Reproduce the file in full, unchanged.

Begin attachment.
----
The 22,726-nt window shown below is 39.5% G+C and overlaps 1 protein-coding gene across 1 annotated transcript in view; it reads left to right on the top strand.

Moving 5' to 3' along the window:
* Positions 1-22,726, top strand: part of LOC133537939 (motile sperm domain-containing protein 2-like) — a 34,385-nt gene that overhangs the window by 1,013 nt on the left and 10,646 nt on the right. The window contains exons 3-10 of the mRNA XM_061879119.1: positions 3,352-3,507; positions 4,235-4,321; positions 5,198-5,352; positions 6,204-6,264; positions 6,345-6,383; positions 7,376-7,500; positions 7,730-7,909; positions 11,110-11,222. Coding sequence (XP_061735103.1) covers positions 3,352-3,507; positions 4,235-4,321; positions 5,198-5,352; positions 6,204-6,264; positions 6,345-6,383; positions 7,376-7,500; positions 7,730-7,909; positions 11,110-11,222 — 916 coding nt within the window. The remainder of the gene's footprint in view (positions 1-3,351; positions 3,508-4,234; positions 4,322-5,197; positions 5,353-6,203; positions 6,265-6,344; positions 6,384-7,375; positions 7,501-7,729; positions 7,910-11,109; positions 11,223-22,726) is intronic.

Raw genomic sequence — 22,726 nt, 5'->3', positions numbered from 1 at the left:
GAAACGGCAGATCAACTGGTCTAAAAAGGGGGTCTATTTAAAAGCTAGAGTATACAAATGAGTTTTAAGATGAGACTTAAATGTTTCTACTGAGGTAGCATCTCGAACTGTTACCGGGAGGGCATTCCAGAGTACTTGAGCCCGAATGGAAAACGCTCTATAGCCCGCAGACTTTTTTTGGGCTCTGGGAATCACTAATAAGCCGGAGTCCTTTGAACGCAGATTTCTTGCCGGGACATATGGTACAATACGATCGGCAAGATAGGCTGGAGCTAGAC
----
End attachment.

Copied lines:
The 22,726-nt window shown below is 39.5% G+C and overlaps 1 protein-coding gene across 1 annotated transcript in view; it reads left to right on the top strand.

Moving 5' to 3' along the window:
* Positions 1-22,726, top strand: part of LOC133537939 (motile sperm domain-containing protein 2-like) — a 34,385-nt gene that overhangs the window by 1,013 nt on the left and 10,646 nt on the right. The window contains exons 3-10 of the mRNA XM_061879119.1: positions 3,352-3,507; positions 4,235-4,321; positions 5,198-5,352; positions 6,204-6,264; positions 6,345-6,383; positions 7,376-7,500; positions 7,730-7,909; positions 11,110-11,222. Coding sequence (XP_061735103.1) covers positions 3,352-3,507; positions 4,235-4,321; positions 5,198-5,352; positions 6,204-6,264; positions 6,345-6,383; positions 7,376-7,500; positions 7,730-7,909; positions 11,110-11,222 — 916 coding nt within the window. The remainder of the gene's footprint in view (positions 1-3,351; positions 3,508-4,234; positions 4,322-5,197; positions 5,353-6,203; positions 6,265-6,344; positions 6,384-7,375; positions 7,501-7,729; positions 7,910-11,109; positions 11,223-22,726) is intronic.

Raw genomic sequence — 22,726 nt, 5'->3', positions numbered from 1 at the left:
GAAACGGCAGATCAACTGGTCTAAAAAGGGGGTCTATTTAAAAGCTAGAGTATACAAATGAGTTTTAAGATGAGACTTAAATGTTTCTACTGAGGTAGCATCTCGAACTGTTACCGGGAGGGCATTCCAGAGTACTTGAGCCCGAATGGAAAACGCTCTATAGCCCGCAGACTTTTTTTGGGCTCTGGGAATCACTAATAAGCCGGAGTCCTTTGAACGCAGATTTCTTGCCGGGACATATGGTACAATACGATCGGCAAGATAGGCTGGAGCTAGAC